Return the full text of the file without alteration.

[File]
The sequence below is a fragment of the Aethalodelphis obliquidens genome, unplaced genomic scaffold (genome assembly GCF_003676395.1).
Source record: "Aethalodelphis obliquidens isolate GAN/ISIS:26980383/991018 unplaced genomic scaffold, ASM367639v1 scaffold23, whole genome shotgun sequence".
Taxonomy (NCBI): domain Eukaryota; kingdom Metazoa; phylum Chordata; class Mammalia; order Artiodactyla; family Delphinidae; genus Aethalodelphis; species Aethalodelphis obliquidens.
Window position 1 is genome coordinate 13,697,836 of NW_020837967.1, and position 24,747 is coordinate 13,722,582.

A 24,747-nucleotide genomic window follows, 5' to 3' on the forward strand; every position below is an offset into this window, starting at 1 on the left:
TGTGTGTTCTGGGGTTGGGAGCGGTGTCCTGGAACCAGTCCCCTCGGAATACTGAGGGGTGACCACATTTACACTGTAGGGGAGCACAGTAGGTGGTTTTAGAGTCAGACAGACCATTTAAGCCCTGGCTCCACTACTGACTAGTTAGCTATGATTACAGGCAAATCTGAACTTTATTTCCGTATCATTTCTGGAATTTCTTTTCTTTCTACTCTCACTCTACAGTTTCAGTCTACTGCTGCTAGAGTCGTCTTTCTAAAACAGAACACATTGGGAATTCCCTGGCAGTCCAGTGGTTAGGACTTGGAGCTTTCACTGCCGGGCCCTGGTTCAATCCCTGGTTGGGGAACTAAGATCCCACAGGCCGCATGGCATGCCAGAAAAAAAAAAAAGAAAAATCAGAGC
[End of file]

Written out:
The sequence below is a fragment of the Aethalodelphis obliquidens genome, unplaced genomic scaffold (genome assembly GCF_003676395.1).
Source record: "Aethalodelphis obliquidens isolate GAN/ISIS:26980383/991018 unplaced genomic scaffold, ASM367639v1 scaffold23, whole genome shotgun sequence".
Taxonomy (NCBI): domain Eukaryota; kingdom Metazoa; phylum Chordata; class Mammalia; order Artiodactyla; family Delphinidae; genus Aethalodelphis; species Aethalodelphis obliquidens.
Window position 1 is genome coordinate 13,697,836 of NW_020837967.1, and position 24,747 is coordinate 13,722,582.

A 24,747-nucleotide genomic window follows, 5' to 3' on the forward strand; every position below is an offset into this window, starting at 1 on the left:
TGTGTGTTCTGGGGTTGGGAGCGGTGTCCTGGAACCAGTCCCCTCGGAATACTGAGGGGTGACCACATTTACACTGTAGGGGAGCACAGTAGGTGGTTTTAGAGTCAGACAGACCATTTAAGCCCTGGCTCCACTACTGACTAGTTAGCTATGATTACAGGCAAATCTGAACTTTATTTCCGTATCATTTCTGGAATTTCTTTTCTTTCTACTCTCACTCTACAGTTTCAGTCTACTGCTGCTAGAGTCGTCTTTCTAAAACAGAACACATTGGGAATTCCCTGGCAGTCCAGTGGTTAGGACTTGGAGCTTTCACTGCCGGGCCCTGGTTCAATCCCTGGTTGGGGAACTAAGATCCCACAGGCCGCATGGCATGCCAGAAAAAAAAAAAAGAAAAATCAGAGC